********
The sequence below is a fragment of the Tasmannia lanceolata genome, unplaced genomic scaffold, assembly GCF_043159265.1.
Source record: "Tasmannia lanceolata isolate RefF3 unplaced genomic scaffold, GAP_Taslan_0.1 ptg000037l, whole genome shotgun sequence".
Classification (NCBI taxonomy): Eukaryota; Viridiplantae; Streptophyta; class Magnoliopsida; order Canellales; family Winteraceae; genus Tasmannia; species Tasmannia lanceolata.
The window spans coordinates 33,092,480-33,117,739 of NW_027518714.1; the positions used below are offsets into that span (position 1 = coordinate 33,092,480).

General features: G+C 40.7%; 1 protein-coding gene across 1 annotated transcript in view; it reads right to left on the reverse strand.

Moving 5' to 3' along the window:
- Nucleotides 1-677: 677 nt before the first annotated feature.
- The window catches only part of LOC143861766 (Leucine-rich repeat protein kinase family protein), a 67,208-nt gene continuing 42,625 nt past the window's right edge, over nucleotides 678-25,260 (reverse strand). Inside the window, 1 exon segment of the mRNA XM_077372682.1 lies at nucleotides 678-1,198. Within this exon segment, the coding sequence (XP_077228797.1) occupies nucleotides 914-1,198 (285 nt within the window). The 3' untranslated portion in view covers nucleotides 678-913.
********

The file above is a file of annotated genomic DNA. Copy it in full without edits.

The sequence below is a fragment of the Tasmannia lanceolata genome, unplaced genomic scaffold, assembly GCF_043159265.1.
Source record: "Tasmannia lanceolata isolate RefF3 unplaced genomic scaffold, GAP_Taslan_0.1 ptg000037l, whole genome shotgun sequence".
Classification (NCBI taxonomy): Eukaryota; Viridiplantae; Streptophyta; class Magnoliopsida; order Canellales; family Winteraceae; genus Tasmannia; species Tasmannia lanceolata.
The window spans coordinates 33,092,480-33,117,739 of NW_027518714.1; the positions used below are offsets into that span (position 1 = coordinate 33,092,480).

General features: G+C 40.7%; 1 protein-coding gene across 1 annotated transcript in view; it reads right to left on the reverse strand.

Moving 5' to 3' along the window:
- Nucleotides 1-677: 677 nt before the first annotated feature.
- The window catches only part of LOC143861766 (Leucine-rich repeat protein kinase family protein), a 67,208-nt gene continuing 42,625 nt past the window's right edge, over nucleotides 678-25,260 (reverse strand). Inside the window, 1 exon segment of the mRNA XM_077372682.1 lies at nucleotides 678-1,198. Within this exon segment, the coding sequence (XP_077228797.1) occupies nucleotides 914-1,198 (285 nt within the window). The 3' untranslated portion in view covers nucleotides 678-913.